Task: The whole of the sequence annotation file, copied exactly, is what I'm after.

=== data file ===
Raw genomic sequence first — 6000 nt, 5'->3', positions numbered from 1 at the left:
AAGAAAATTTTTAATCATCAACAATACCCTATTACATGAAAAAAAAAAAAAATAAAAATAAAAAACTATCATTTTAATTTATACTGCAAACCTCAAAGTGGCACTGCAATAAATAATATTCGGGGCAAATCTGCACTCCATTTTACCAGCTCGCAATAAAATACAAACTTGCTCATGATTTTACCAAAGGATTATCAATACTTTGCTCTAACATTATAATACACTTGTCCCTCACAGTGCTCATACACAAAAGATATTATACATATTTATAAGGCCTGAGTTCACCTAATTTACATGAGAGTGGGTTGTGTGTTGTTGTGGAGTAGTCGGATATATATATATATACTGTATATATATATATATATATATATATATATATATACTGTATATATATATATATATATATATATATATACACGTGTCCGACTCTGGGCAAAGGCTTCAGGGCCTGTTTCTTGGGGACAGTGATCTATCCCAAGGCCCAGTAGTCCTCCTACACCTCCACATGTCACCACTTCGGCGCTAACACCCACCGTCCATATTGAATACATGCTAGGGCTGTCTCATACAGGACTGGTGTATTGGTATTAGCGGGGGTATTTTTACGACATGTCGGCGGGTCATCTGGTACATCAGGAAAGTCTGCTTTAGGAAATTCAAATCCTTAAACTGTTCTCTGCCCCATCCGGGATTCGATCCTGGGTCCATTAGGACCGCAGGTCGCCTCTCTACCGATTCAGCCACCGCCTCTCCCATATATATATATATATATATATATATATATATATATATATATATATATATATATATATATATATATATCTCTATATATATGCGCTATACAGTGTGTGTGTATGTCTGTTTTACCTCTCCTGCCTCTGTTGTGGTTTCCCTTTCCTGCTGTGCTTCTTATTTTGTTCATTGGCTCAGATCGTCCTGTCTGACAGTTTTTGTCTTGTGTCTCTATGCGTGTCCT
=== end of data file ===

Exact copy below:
Raw genomic sequence first — 6000 nt, 5'->3', positions numbered from 1 at the left:
AAGAAAATTTTTAATCATCAACAATACCCTATTACATGAAAAAAAAAAAAAATAAAAATAAAAAACTATCATTTTAATTTATACTGCAAACCTCAAAGTGGCACTGCAATAAATAATATTCGGGGCAAATCTGCACTCCATTTTACCAGCTCGCAATAAAATACAAACTTGCTCATGATTTTACCAAAGGATTATCAATACTTTGCTCTAACATTATAATACACTTGTCCCTCACAGTGCTCATACACAAAAGATATTATACATATTTATAAGGCCTGAGTTCACCTAATTTACATGAGAGTGGGTTGTGTGTTGTTGTGGAGTAGTCGGATATATATATATATACTGTATATATATATATATATATATATATATATATATACTGTATATATATATATATATATATATATATATACACGTGTCCGACTCTGGGCAAAGGCTTCAGGGCCTGTTTCTTGGGGACAGTGATCTATCCCAAGGCCCAGTAGTCCTCCTACACCTCCACATGTCACCACTTCGGCGCTAACACCCACCGTCCATATTGAATACATGCTAGGGCTGTCTCATACAGGACTGGTGTATTGGTATTAGCGGGGGTATTTTTACGACATGTCGGCGGGTCATCTGGTACATCAGGAAAGTCTGCTTTAGGAAATTCAAATCCTTAAACTGTTCTCTGCCCCATCCGGGATTCGATCCTGGGTCCATTAGGACCGCAGGTCGCCTCTCTACCGATTCAGCCACCGCCTCTCCCATATATATATATATATATATATATATATATATATATATATATATATATATATATATATATATATATATCTCTATATATATGCGCTATACAGTGTGTGTGTATGTCTGTTTTACCTCTCCTGCCTCTGTTGTGGTTTCCCTTTCCTGCTGTGCTTCTTATTTTGTTCATTGGCTCAGATCGTCCTGTCTGACAGTTTTTGTCTTGTGTCTCTATGCGTGTCCT